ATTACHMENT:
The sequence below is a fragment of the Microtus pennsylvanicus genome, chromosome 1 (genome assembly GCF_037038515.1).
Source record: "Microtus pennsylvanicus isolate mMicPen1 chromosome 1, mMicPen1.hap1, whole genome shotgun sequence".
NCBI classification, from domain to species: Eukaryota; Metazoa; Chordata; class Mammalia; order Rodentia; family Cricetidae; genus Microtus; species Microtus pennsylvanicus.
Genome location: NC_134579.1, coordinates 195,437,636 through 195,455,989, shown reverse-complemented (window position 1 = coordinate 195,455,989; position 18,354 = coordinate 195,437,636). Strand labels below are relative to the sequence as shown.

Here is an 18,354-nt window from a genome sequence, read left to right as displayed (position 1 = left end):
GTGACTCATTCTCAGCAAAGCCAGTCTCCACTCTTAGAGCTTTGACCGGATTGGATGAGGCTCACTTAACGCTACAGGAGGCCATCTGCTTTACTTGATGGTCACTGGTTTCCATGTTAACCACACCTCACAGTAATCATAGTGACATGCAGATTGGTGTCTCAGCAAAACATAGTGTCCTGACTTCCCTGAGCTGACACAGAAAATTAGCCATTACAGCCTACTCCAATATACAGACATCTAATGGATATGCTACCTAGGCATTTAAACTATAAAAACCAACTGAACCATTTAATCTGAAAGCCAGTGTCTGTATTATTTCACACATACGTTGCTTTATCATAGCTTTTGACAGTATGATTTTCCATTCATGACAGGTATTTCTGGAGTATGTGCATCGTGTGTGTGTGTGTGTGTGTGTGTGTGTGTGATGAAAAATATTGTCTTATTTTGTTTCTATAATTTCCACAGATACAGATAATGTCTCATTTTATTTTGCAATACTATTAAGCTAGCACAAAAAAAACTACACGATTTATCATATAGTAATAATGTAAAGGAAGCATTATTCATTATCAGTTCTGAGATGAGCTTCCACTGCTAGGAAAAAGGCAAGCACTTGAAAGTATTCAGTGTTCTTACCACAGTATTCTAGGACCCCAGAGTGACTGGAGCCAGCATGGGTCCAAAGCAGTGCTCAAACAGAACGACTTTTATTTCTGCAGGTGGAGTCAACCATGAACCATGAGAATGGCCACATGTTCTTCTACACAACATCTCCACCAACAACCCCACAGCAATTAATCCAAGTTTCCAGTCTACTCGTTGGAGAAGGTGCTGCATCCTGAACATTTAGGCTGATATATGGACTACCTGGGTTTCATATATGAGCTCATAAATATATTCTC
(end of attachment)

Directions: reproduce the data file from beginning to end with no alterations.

The sequence below is a fragment of the Microtus pennsylvanicus genome, chromosome 1 (genome assembly GCF_037038515.1).
Source record: "Microtus pennsylvanicus isolate mMicPen1 chromosome 1, mMicPen1.hap1, whole genome shotgun sequence".
NCBI classification, from domain to species: Eukaryota; Metazoa; Chordata; class Mammalia; order Rodentia; family Cricetidae; genus Microtus; species Microtus pennsylvanicus.
Genome location: NC_134579.1, coordinates 195,437,636 through 195,455,989, shown reverse-complemented (window position 1 = coordinate 195,455,989; position 18,354 = coordinate 195,437,636). Strand labels below are relative to the sequence as shown.

Here is an 18,354-nt window from a genome sequence, read left to right as displayed (position 1 = left end):
GTGACTCATTCTCAGCAAAGCCAGTCTCCACTCTTAGAGCTTTGACCGGATTGGATGAGGCTCACTTAACGCTACAGGAGGCCATCTGCTTTACTTGATGGTCACTGGTTTCCATGTTAACCACACCTCACAGTAATCATAGTGACATGCAGATTGGTGTCTCAGCAAAACATAGTGTCCTGACTTCCCTGAGCTGACACAGAAAATTAGCCATTACAGCCTACTCCAATATACAGACATCTAATGGATATGCTACCTAGGCATTTAAACTATAAAAACCAACTGAACCATTTAATCTGAAAGCCAGTGTCTGTATTATTTCACACATACGTTGCTTTATCATAGCTTTTGACAGTATGATTTTCCATTCATGACAGGTATTTCTGGAGTATGTGCATCGTGTGTGTGTGTGTGTGTGTGTGTGTGTGTGATGAAAAATATTGTCTTATTTTGTTTCTATAATTTCCACAGATACAGATAATGTCTCATTTTATTTTGCAATACTATTAAGCTAGCACAAAAAAAACTACACGATTTATCATATAGTAATAATGTAAAGGAAGCATTATTCATTATCAGTTCTGAGATGAGCTTCCACTGCTAGGAAAAAGGCAAGCACTTGAAAGTATTCAGTGTTCTTACCACAGTATTCTAGGACCCCAGAGTGACTGGAGCCAGCATGGGTCCAAAGCAGTGCTCAAACAGAACGACTTTTATTTCTGCAGGTGGAGTCAACCATGAACCATGAGAATGGCCACATGTTCTTCTACACAACATCTCCACCAACAACCCCACAGCAATTAATCCAAGTTTCCAGTCTACTCGTTGGAGAAGGTGCTGCATCCTGAACATTTAGGCTGATATATGGACTACCTGGGTTTCATATATGAGCTCATAAATATATTCTC